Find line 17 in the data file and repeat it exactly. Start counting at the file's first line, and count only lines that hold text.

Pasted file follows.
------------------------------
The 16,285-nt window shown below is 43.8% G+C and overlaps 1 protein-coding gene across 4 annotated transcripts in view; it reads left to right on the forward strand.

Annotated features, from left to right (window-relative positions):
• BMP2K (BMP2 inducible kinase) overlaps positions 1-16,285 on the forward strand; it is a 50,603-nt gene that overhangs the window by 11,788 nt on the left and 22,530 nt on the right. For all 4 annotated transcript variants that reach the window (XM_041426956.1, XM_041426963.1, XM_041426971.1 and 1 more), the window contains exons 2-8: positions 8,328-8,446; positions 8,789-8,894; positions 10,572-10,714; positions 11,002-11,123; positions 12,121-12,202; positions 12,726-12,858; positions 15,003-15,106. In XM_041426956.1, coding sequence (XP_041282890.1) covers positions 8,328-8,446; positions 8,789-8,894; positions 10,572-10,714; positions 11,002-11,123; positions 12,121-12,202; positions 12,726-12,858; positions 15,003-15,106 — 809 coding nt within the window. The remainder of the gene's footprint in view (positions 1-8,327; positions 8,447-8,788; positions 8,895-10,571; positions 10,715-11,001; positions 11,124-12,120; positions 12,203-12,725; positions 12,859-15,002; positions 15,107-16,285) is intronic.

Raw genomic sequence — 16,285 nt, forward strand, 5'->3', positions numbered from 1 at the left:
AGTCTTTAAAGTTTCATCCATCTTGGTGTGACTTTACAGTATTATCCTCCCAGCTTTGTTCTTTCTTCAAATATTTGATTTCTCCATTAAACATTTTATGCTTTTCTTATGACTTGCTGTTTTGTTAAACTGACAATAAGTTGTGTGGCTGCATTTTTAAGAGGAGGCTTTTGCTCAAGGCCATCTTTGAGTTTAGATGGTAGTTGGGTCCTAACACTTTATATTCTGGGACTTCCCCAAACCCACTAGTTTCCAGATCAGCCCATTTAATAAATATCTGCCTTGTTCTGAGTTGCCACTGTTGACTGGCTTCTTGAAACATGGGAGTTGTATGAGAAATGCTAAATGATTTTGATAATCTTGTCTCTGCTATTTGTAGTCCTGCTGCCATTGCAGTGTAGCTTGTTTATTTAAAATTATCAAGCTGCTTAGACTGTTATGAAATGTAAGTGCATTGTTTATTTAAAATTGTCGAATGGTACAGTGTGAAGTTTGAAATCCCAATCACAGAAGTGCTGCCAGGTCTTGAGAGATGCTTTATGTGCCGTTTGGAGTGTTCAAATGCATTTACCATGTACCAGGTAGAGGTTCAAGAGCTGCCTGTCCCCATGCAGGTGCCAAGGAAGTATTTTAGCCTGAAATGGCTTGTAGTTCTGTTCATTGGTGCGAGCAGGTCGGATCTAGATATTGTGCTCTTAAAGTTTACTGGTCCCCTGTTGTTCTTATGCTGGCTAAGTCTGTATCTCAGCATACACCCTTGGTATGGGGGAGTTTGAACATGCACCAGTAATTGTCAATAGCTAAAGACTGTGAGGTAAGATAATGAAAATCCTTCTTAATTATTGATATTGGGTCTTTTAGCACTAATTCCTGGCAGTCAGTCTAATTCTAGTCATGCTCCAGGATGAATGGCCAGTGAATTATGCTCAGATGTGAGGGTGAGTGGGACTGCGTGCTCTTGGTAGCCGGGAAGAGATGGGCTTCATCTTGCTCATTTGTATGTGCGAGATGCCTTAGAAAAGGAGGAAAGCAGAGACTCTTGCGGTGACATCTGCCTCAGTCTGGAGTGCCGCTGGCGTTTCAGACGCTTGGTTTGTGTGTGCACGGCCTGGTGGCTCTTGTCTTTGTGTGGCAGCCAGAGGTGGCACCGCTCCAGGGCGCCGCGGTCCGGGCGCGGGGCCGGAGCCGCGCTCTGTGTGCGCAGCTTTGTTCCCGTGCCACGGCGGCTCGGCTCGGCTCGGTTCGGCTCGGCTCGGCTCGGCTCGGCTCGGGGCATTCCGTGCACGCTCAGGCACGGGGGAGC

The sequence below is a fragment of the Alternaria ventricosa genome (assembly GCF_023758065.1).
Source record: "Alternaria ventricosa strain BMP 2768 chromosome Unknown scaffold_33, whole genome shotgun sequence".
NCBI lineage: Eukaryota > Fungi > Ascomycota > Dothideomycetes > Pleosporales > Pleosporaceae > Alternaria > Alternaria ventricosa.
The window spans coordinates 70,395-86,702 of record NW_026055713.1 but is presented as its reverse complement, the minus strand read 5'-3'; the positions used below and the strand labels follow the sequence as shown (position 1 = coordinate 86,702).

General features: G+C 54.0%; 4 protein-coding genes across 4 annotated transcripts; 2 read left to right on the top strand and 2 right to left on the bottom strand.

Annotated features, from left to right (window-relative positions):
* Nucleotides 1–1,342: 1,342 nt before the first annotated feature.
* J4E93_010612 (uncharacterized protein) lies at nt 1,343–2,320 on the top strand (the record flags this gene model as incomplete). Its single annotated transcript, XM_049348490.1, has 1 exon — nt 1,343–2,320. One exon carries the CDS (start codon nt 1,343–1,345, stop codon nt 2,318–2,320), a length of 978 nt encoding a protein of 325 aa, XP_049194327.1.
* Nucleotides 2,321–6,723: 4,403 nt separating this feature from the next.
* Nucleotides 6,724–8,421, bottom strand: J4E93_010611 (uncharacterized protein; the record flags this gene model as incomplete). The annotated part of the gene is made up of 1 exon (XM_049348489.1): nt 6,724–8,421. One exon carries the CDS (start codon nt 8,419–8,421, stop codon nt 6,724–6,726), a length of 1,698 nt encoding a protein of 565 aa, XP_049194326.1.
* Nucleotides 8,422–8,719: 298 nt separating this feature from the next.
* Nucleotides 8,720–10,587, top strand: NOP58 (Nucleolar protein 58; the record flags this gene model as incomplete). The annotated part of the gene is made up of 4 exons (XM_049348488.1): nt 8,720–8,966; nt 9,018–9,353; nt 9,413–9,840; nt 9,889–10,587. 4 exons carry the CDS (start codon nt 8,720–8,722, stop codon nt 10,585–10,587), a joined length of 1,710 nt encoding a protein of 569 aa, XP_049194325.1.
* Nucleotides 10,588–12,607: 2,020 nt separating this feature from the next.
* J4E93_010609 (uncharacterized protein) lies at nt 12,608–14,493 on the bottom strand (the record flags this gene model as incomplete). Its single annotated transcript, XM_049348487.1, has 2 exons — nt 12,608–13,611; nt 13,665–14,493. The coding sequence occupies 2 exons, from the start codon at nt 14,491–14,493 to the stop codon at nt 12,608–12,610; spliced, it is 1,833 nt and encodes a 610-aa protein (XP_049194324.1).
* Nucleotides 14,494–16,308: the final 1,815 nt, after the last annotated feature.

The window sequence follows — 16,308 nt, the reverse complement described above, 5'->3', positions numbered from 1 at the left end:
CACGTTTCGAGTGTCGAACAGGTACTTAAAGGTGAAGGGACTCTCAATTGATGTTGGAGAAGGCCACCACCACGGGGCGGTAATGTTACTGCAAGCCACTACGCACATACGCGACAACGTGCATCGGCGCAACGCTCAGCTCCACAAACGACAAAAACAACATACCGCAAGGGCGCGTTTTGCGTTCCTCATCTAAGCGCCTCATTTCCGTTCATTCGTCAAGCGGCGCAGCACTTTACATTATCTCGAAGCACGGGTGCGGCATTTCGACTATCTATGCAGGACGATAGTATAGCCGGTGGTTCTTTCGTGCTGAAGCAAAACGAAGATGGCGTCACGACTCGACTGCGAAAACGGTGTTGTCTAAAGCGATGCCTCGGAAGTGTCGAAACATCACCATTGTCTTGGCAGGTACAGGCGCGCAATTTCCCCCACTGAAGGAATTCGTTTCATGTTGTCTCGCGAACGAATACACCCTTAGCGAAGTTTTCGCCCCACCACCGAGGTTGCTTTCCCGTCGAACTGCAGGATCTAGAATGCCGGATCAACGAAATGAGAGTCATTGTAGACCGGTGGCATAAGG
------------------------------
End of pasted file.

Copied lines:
* Nucleotides 8,720–10,587, top strand: NOP58 (Nucleolar protein 58; the record flags this gene model as incomplete). The annotated part of the gene is made up of 4 exons (XM_049348488.1): nt 8,720–8,966; nt 9,018–9,353; nt 9,413–9,840; nt 9,889–10,587. 4 exons carry the CDS (start codon nt 8,720–8,722, stop codon nt 10,585–10,587), a joined length of 1,710 nt encoding a protein of 569 aa, XP_049194325.1.